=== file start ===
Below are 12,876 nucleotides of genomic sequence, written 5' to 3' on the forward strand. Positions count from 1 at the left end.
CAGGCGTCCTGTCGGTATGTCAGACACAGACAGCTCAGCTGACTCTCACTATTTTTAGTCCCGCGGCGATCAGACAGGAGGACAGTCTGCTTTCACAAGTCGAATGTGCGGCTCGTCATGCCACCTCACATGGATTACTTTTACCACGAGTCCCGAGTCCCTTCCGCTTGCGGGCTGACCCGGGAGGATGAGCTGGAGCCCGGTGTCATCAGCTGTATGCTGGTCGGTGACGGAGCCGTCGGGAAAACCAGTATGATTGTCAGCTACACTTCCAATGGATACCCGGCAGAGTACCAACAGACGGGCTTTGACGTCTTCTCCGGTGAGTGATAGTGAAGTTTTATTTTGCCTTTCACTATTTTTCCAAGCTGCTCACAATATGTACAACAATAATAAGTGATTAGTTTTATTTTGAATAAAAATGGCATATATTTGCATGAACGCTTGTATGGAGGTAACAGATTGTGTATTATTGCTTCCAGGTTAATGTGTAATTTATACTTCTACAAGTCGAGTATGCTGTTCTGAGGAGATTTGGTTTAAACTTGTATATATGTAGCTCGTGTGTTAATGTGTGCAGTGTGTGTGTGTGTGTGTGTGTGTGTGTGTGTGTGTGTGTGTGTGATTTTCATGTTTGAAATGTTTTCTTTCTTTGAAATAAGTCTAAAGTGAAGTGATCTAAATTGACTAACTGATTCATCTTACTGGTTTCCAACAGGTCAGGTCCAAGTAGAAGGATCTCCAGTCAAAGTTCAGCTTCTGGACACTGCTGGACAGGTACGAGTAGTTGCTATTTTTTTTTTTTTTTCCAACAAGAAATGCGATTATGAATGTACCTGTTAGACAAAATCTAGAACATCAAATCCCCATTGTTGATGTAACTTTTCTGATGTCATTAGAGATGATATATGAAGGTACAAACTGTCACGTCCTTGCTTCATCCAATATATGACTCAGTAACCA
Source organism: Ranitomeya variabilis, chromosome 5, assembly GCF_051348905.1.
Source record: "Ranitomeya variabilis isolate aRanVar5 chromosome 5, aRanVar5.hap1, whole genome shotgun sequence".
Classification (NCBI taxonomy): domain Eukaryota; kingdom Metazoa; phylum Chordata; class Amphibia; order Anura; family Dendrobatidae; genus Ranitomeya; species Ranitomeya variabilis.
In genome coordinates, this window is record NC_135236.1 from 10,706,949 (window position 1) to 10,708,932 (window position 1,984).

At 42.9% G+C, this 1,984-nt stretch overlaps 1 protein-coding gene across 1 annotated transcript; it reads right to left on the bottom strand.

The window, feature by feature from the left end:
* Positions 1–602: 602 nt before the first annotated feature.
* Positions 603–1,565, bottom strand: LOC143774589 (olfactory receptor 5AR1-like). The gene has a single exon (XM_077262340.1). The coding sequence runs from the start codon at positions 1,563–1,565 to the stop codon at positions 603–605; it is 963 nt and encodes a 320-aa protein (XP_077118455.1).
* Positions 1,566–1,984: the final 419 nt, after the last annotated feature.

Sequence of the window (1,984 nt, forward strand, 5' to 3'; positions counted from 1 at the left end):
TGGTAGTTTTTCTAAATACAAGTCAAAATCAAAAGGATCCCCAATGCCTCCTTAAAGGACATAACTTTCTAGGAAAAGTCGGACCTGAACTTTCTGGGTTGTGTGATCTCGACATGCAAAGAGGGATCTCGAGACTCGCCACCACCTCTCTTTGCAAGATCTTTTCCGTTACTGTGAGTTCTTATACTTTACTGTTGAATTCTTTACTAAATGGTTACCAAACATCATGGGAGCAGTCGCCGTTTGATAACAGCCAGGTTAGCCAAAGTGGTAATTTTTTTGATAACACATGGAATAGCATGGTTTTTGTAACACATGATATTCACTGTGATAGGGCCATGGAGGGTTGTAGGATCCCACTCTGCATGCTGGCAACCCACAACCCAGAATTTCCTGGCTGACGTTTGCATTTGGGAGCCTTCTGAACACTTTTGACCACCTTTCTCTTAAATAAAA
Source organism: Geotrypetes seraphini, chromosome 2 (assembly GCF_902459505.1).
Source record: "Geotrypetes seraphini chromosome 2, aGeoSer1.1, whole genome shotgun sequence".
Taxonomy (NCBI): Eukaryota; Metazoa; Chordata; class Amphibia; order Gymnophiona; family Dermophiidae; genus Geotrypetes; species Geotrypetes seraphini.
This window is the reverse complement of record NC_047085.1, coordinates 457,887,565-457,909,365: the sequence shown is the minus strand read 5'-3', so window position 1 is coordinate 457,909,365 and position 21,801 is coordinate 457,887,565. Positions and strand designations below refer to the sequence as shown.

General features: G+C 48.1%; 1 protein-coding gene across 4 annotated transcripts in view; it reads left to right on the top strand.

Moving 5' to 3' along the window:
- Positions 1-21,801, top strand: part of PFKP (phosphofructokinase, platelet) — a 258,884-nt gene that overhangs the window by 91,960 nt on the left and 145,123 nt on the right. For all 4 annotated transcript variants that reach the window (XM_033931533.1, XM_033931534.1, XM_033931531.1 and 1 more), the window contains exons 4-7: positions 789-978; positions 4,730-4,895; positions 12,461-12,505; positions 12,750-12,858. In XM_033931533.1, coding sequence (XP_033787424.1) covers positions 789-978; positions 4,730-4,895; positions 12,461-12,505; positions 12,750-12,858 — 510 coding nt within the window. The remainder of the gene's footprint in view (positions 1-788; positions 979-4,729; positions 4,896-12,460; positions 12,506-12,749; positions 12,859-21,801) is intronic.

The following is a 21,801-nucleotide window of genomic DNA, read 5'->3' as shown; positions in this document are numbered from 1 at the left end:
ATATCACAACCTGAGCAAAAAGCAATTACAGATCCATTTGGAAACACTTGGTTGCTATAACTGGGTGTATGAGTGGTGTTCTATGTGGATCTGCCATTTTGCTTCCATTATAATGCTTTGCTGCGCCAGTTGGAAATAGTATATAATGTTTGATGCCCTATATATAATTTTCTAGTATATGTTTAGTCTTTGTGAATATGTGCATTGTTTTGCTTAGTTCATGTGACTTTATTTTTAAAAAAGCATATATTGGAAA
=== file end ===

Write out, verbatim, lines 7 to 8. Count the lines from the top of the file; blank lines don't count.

At 42.9% G+C, this 1,984-nt stretch overlaps 1 protein-coding gene across 1 annotated transcript; it reads right to left on the bottom strand.

The window, feature by feature from the left end: